So you want to get better at conversion optimization? There are some things that you can learn from the big boys in the industry. The giants behind sites like Amazon.com, Walmart.com and Apple.com have a thing or two to teach us all about shopping carts, the checkout process, and calls to action (CTAs).

In this article, you’ll discover the CTA hacks that these guys are using to score big-time conversions. You’re bound to learn a thing or two.

CTA Hack No. 1:  Repeat Purchases

Amazon

Revenue:  $61 billion

Here’s the crazy thing about Amazon. They’re the king of e-commerce, and they are growing at an exponential rate. In 2011, they’re growth rate was over 40%. (That makes me dizzy.)

Amazon clearly knows what they are doing. One reason why they’re so good is because they’ve been doing it for a while. Amazon has been selling stuff online since 1995. For reference, that was shortly after dinosaurs became extinct.

It wasn’t until 2001, however, that Amazon turned a profit. I guess it wasn’t easy pulling through the dot-com bubble. But turn a profit they did, and they’ve been turning heads ever since with their profit.

How did they do it?

With virtually no cognitive load, no friction, and no worries, customers can buy things off the site in a single click. Look at this — It’s their trademarked “1-Click.”

CTA hack by Amazon.com - One click

1-Click allows users who are signed in to buy items without going through the shopping cart!

If you know anything about conversion optimization, you know that the shopping cart is the single area of an e-commerce site that is fraught with danger, toil and snares. “Shopping cart abandonment” is the feared bugaboo of any e-commerce retailer.

What Amazon has effectively done is eliminated shopping cart abandonment by eliminating the shopping cart. Smart, yes?

It’s almost like the real-life shopping cart experience. Something catches your fancy, so you toss it in your cart. You forget about it. Later, at the checkout register you realize it’s in your cart, and the cashier has already rung it up. Too late. It’s genius, really.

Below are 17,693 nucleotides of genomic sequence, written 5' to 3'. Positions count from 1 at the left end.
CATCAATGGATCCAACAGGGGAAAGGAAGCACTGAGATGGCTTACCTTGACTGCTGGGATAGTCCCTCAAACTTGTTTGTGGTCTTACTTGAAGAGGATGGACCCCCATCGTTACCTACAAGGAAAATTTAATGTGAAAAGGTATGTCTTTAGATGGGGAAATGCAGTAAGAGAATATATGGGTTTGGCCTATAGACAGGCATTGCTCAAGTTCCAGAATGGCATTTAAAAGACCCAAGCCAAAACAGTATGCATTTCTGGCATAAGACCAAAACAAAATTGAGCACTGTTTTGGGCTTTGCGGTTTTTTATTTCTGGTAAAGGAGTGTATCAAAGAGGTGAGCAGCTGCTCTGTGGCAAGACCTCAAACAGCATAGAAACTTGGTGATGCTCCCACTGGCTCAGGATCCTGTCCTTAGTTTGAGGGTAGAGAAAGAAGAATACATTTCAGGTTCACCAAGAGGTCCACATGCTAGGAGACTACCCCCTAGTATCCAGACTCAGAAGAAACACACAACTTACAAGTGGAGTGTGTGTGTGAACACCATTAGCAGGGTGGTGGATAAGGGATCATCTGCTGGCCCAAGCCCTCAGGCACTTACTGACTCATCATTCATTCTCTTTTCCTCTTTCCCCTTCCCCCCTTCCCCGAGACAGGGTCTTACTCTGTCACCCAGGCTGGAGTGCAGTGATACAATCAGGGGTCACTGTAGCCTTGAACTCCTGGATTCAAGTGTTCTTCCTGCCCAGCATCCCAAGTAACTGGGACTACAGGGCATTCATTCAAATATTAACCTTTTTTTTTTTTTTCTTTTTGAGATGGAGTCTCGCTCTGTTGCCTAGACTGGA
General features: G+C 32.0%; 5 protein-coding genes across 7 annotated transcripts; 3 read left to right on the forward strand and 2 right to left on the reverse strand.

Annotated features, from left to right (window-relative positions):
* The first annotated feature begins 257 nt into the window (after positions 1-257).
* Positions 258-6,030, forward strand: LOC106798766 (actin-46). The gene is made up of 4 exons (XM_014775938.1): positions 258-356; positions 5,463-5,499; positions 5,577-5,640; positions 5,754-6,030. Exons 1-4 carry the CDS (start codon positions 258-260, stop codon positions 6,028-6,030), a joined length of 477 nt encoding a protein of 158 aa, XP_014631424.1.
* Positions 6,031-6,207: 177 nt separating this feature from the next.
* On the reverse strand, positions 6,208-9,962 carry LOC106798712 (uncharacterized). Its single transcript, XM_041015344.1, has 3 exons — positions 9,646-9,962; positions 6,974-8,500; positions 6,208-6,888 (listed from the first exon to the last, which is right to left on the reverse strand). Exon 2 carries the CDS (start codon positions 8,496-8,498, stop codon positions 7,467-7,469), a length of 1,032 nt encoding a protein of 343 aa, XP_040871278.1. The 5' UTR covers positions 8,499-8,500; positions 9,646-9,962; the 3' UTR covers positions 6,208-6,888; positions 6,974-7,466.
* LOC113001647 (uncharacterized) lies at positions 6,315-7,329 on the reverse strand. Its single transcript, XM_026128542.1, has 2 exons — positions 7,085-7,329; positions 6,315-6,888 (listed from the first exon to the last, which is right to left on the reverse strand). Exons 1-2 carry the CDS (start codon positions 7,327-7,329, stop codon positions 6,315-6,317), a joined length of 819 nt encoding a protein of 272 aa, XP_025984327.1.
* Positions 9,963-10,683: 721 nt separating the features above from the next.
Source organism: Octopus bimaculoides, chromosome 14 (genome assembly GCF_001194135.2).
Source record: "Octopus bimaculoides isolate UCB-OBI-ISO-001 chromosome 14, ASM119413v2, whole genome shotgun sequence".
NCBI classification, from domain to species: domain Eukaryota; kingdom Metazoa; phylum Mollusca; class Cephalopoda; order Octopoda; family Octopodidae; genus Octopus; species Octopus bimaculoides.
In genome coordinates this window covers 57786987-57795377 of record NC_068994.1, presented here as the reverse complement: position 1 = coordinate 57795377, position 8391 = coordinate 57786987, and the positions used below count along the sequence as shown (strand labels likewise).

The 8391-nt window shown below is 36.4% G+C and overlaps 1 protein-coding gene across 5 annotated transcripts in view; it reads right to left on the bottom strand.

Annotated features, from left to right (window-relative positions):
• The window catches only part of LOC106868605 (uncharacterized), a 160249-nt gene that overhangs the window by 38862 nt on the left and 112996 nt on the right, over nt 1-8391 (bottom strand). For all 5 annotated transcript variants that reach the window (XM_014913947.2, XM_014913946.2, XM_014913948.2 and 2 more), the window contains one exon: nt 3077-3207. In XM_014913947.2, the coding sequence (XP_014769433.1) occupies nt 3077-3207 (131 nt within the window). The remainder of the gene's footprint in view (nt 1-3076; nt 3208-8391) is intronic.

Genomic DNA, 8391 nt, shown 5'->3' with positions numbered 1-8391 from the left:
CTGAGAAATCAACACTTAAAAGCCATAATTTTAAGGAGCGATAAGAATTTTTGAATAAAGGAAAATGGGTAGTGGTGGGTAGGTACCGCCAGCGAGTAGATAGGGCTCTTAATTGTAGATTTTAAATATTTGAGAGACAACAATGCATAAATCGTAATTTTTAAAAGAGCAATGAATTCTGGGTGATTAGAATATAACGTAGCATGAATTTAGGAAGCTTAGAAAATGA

In the CTA above, you’ll see two buttons. In most e-commerce settings, this would be a no-no. With Amazon, however, it’s a yes-yes. Why? Because it’s the 1-click button.

Plus, their “buy now” button has several other features that invite it to be clicked:

  • The buy-now button is a darker shade of orange. This creates a stronger color contrast, which draws the eye toward it.
  • The word “now” has psychological appeal.
  • Numbers, especially the number 1, have psychological appeal.
  • The button is positioned in the center of the CTA box, meaning that the eye is more likely to be drawn to it.
  • The buy-now button is located in close proximity to the urgency signal (Order within 30 hours, 45 minutes) which increases the psychological tension to buy it now.

How You Can Increase Your Conversions

If you can create a “buy now” process, do it. If not, then learn from Amazon and make your shopping cart process unencumbered by extra steps and hassles.

CTA Hack No. 2: Trust Signals Everywhere

eBay

Revenue:  $16 billion

If you hang out with SEO people, you probably knew that eBay got nailed by a manual penalty, which means that they lost a lot of organic search volume. Too bad for them. But thankfully, in terms of revenue, eBay is not doing too badly. eBay is another one of those old-as-the-hills e-commerce companies. They, too, were born before the dot-com bubble, and came out stronger after it popped.